Plus it does have Jason Lee, one of my favorite actors working right now. He's been great in the Kevin Smith flicks, quality as the lead singer of Freakwater in Almost Famous, and absolutely horrible in A Guy Thing - possibly the worst movie ever made. Terrible, horrible, beyond description.

And there's the presence of Ethan Suplee, Fat Willam from Mallrats.

There's also the presence of a character known pretty much as "Crab Man" - oficially Darnell - but better known as the Rubber Band guy from the Office Depot commercials.

All in all, it's a cute show with a decent enough number of laughs, nice little message (do good, and good comes back to you), solid sitcom material. Check it on whatever night it happens to regularly be on.

October 9, 2005

Shuffling again...

It's a Sunday afternoon, so that means I'm at school grading notebooks. I've got to start getting more work done during my plan bell.

Another visit to the shuffle feature on iTunes.

The first ten to come up at school:
  1. "Last Exit" by Pearl Jam - it's a little harsh...I like the more melodic Pearl Jam ("Who Are You", "Black", "Daughter") better...
  2. "The Ballad of Laverne and Captain Flint" by Guy Clark - a month or so ago, I was on an Outlaw Country kick, and this is the remnant...too much funky, late-70's rock guitar for me...reminds me of Jimmy Buffet (this song, anyway)...
  3. "Thin Air" by Pearl Jam...there's a lot of Pearl Jam at school...this is more like what I like best from them...slower, more tuneful...
  4. "Ride On" by AC/DC...probably my favorite song that they did...nice, slow blues...builds well...before Bon left 'em...
  5. "Can't Get It Out of My Head" by ELO...they're schmaltzy and over-produced, true, but there's something catchy about a lot of their work...I prefer "Goodbye Blue Sky"...this one's too sappy...
  6. "Georgy Girl" by Baja Marimba Band...I've got a thing for cheesy lounge music, and this version fits in perfectly...from the great Ultra Lounge series...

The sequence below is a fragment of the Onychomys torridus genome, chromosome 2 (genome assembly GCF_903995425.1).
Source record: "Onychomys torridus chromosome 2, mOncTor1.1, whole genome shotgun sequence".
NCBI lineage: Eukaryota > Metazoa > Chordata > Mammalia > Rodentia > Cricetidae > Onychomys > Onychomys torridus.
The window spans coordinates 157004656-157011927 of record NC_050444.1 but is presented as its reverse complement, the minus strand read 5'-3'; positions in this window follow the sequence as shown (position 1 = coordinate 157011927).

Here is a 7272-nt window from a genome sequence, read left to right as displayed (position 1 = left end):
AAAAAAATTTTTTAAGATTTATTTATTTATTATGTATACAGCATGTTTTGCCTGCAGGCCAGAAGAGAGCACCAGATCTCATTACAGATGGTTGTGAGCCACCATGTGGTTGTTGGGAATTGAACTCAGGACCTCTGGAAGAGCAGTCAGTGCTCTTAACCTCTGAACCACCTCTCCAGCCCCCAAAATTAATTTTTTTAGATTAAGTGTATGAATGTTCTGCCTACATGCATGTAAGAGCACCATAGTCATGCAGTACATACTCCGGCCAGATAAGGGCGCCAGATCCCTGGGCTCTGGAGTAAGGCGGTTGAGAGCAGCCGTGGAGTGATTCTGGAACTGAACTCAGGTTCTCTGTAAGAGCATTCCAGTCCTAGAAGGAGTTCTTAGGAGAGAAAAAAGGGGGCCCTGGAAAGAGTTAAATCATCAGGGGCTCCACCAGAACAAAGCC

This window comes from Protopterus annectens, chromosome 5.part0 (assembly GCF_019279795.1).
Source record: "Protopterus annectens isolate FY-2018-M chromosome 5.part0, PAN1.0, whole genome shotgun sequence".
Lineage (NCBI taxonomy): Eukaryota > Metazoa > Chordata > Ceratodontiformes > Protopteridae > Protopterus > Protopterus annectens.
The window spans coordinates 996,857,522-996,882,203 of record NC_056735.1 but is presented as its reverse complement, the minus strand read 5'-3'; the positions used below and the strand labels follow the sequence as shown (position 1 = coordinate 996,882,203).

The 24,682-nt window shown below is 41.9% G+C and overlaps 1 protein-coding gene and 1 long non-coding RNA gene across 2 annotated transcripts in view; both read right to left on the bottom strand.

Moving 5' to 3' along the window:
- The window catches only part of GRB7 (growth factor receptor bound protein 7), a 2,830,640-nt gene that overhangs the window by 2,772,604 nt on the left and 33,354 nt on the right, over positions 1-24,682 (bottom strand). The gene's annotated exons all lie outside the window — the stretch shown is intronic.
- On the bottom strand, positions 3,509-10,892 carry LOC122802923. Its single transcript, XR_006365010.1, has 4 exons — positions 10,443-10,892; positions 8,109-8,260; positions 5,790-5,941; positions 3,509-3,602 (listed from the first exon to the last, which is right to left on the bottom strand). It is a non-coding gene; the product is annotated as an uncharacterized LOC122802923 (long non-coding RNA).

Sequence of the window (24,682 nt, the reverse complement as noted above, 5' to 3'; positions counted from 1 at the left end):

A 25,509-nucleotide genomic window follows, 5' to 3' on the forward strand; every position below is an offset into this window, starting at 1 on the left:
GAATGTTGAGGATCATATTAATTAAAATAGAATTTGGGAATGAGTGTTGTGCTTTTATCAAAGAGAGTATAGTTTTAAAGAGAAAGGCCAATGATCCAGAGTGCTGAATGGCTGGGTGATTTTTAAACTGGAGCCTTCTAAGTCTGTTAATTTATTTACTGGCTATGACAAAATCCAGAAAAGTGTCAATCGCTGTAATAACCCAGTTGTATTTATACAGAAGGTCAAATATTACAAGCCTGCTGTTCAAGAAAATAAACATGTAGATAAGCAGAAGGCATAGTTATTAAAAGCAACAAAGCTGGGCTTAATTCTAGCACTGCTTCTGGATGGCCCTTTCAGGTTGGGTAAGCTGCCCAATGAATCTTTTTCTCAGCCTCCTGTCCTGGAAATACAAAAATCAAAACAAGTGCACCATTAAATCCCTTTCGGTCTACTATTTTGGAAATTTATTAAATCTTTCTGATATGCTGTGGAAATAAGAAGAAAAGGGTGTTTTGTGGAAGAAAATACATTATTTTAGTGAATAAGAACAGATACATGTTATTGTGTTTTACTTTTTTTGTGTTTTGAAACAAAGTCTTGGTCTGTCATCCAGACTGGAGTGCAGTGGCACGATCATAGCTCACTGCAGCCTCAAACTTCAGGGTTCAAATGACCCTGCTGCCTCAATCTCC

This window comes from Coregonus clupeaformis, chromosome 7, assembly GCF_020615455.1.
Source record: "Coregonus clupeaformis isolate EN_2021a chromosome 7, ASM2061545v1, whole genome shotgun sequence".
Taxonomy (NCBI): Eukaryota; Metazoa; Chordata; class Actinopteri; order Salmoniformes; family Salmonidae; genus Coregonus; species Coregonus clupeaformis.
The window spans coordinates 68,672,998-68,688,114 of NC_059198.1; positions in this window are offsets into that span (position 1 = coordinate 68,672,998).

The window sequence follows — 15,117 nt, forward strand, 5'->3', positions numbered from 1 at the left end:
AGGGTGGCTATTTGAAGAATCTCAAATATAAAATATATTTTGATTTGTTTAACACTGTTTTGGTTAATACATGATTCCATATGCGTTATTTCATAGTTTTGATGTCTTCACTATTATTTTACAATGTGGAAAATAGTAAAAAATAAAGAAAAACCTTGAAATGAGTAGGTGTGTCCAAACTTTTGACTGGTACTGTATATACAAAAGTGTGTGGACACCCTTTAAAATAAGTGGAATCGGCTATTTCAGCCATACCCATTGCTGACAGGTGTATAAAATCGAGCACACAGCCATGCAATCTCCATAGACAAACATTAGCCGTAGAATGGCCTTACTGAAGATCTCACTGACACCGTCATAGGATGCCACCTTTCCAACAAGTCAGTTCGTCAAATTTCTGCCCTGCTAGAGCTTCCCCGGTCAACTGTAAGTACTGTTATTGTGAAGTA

7. "Beat of Your Heart" by Paul Kelly...his Words and Music album is outstanding...incredible guitar rock and easier songs from this Australian...woefully unknown of here in the US...
  8. "From Hank to Hendrix" (live) by Neil Young...I'm a big fan of Neil's easier stuff...though Silver and Gold went too easy for me...I'm not sure of Prairie Wind as I haven't picked it up yet...his Harvest Moon and this live recording from that tour are wonderful...
  9. "Mofo" by U2...ah, Pop...I think it's underrated...this isn't the best song of the disc, but I love that U2 are willing to experiment and see what they haven't done yet...give it a try...much better than, I think, Achtung Baby...
  10. "Jackie Brown" by John Mellencamp...from his fiddle and accordian music phase...this might be the best thing he's ever written...so much more moving and gripping than any of his hits...so sad, so well-done...from the greatest rock musician to come out of Indiana - Michael Jackson, not rock...Axel Rose, one great album...Hoagy Carmichael, not rock...
...And now we return me to my scheduled grading...

The robots are coming...

Phenomenal...twenty-three robot-controlled (not remote-controlled, mind you) vehicles set off across the Majave desert Saturday morning in a Defense Advanced Research Projects Agency (DARPA)-sponsored race across the desert. Last year's race, the first, saw none of the vehicles manage more than 7.5 miles, but this year saw a large number of the competitors finish the 132-mile race.

The vehicles had to manage to cross dry stream beds, hills, rocky terrain, roads placed right next to precipitous drops, and three tunnels designed to knock out their GPS.


And relevant to our world because the whole driving force here is to have more autonomous vehicles for our military, vehicles that can cruise around war zones without endangering human soldiers. Kinda neat...

October 8, 2005

Bigger badder boxes...

Caught the last few minutes of this documentary last night. I've got my beefs against Wal-Mart, admittedly, as I've previously discussed on this blog, but rarely have I seen the arguments against Wal-Mart put forth so succinctly, so factually, or so elequently. Now I just have to hunt down a DVD of it (I don't want to buy the thing, admittedly). I'm off to the local library catalog, I guess.